The Second Best Exotic Marigold Hotel

Posted on March 5, 2015 at 5:55 pm

A documentary called “Young @ Heart” had a choir of singers in their 80’s performing contemporary rock songs.  The very fact of their age and experience gave an unexpectedly profound meaning to the words.  And in “The Second Best Exotic Marigold Hotel,” a plot that ranges from silly to very silly still resonates, because the people in the silly situations are running out of time.  And because they are played by actors of such superb skill that they give power even to fortune-cookie aphorisms like “There is no present like the time.”  The characters in this film have more romantic complications and far more opportunities than the average teen sex comedy — and a lot more sex, too.  But their situation gives it all grace and poignance.

You could give Maggie Smith “Mary Had a Little Lamb” and she would make it sound like repartee written by Oscar Wilde. Here, she has a couple of very good insults and delivers them with wit as dry as a martini made of gin over which the word “vermouth” has just been whispered.  Just listen to her crisply explain that tea is an HERB requiring boiling water to release its flavor.  No tea bags limply dipped in lukewarm temperatures for her.  “How was America?” she is asked on her return.  “It made death more tempting.  I went with low expectations and came back disappointed.”

In the original The Best Exotic Marigold Hotel, a group of expatriate Brits came to India, mostly because they could no longer afford to live in the UK.  The energetic and eternally optimistic young owner of a dilapidated hotel decided to “outsource old age.”  Just as he saw the beauty of the ancient, crumbling building, he saw the grace, and the revenue stream, of people no longer valued in the place they had lived their lives.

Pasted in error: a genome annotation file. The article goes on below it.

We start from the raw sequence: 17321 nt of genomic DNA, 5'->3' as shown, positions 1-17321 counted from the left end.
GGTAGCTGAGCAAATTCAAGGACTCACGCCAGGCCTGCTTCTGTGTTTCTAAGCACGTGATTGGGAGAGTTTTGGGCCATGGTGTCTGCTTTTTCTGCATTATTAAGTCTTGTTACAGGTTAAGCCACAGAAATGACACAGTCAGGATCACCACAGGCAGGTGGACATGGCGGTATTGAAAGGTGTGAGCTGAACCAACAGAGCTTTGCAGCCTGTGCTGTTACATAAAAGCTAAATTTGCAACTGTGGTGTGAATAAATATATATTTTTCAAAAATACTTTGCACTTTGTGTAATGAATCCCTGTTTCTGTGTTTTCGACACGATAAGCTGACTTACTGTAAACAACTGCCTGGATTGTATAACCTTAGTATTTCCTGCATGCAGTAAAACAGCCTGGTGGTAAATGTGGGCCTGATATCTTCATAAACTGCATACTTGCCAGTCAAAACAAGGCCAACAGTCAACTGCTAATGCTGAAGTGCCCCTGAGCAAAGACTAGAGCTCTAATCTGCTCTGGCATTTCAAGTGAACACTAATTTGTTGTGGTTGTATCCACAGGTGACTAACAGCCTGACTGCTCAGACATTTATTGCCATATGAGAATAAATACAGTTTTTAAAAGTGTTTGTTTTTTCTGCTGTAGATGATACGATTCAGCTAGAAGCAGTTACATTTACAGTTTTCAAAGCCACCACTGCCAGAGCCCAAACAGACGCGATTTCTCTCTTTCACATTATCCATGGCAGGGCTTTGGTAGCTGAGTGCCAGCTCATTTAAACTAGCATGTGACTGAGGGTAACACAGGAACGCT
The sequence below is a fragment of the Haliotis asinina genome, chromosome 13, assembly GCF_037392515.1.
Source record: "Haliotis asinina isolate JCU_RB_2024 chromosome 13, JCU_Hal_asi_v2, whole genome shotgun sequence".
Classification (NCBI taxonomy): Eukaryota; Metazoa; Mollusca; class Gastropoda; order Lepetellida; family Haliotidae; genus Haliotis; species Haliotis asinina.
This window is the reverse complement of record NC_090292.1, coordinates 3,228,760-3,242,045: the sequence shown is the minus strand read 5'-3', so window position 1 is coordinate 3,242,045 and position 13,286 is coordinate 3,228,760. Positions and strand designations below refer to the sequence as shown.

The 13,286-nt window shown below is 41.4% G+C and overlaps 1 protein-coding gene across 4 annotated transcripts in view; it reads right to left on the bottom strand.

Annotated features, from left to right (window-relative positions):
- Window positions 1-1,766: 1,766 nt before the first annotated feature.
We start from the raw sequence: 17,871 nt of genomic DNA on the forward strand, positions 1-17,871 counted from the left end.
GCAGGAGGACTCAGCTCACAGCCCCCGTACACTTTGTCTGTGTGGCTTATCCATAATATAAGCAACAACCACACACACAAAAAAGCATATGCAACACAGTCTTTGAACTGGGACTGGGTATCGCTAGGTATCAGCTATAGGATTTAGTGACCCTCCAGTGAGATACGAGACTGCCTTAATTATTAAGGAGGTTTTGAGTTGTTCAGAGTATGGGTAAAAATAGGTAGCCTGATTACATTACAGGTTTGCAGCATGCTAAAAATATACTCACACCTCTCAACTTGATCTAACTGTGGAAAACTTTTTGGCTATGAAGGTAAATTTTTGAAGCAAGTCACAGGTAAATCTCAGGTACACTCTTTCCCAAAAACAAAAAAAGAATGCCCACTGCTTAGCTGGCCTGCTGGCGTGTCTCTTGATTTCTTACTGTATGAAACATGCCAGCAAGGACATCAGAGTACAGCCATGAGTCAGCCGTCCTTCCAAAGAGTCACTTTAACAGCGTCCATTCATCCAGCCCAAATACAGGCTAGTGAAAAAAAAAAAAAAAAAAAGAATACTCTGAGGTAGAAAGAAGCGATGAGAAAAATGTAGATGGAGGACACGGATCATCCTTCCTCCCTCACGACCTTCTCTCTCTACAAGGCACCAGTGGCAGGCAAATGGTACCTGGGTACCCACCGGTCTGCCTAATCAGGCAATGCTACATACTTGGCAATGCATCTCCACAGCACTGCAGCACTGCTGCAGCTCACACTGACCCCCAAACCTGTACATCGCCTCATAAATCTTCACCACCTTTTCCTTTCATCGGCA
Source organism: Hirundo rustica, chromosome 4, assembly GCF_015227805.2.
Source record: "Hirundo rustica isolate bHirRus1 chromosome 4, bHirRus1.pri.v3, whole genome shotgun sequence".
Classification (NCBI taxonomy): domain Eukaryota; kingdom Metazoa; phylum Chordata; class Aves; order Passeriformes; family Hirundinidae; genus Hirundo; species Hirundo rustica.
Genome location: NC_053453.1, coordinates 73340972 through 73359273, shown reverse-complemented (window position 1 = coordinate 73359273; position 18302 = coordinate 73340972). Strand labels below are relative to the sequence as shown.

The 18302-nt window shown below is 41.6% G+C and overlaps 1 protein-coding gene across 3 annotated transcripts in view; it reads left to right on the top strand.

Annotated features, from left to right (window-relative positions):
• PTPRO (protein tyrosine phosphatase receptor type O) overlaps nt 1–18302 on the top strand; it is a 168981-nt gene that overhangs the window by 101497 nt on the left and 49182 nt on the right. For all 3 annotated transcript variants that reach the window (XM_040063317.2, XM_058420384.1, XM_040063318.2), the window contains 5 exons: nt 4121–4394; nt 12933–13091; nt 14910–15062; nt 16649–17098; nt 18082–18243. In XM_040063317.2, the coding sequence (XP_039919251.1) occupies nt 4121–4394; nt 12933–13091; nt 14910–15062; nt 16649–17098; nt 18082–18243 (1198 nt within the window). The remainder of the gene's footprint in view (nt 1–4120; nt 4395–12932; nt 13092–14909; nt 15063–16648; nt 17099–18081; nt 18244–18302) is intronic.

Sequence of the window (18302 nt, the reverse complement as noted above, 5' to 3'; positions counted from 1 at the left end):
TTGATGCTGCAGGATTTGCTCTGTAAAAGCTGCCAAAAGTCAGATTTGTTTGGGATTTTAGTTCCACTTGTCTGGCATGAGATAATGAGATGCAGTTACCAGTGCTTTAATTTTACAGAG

This sequel, with all of the surviving main characters returning, takes us from Sonny’s engagement party to the family party, and then the wedding.  

As it begins, Sonny (Dev Patel) and Mrs. Donnelly (Smith) are driving through California (in a convertible!) to make a pitch for financing to Ty Burley (David Strathairn), so the hotel can expand. Burley promises to send an undercover inspector to check out the hotel. When an American named Guy Chambers (Richard Gere) arrives, Sonny assumes that he is the inspector and lavishes attention on him, ignoring another recent arrival, Lavinia Beech (Tamsin Greig of “Episodes”), who says she is checking out the place for her mother.

Meanwhile, Sonny is frothing with jealousy over another arrival, a friend of his fiancee’s brother who is handsome, wealthy, and very attentive to Sunaina (Tina Desai). Evelyn (Judi Dench), who has not quite managed to move things ahead with Douglas (Bill Nighy), is so successful in her free-lance work as a scout for textiles that she is offered a big promotion. Madge (Celia Imbrie, whose lush figure prompted Helen Mirren’s call for “bigger buns” in “Calendar Girls”), is happily “dating” two wealthy men and having trouble deciding between them. And in the silliest of all of these flyweight storylines, Norman (Ronald Pickup), who is trying out monogamy for the first time, thinks he may have accidentally put out a hit on his lady friend Carol (Diana Hardcastle).  There are some nice, quiet touches, though, as we see our friends more at home in India, including interacting more with the locals for friendship, business, and romance.

The movie gently disrupts all of the happy endings of the first film just enough to allow for some minor misunderstandings, some pithy and pointed commentary, and another round of even happier endings, leaving, I hope, the possibility of a third chapter.  Fans of the first film will arrive with high expectations and come home happy.

Parents should know that this film include brief mild language and many sexual references including infidelity and multiple partners.

Family discussion: Why was it difficult for Evelyn and Douglas to reach an understanding about their relationship? What was Sonny’s biggest mistake?

If you like this, try: the original “Best Exotic Marigold Hotel” and “The Lunchbox”

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Based on a book Comedy Date movie Drama Family Issues Romance Series/Sequel

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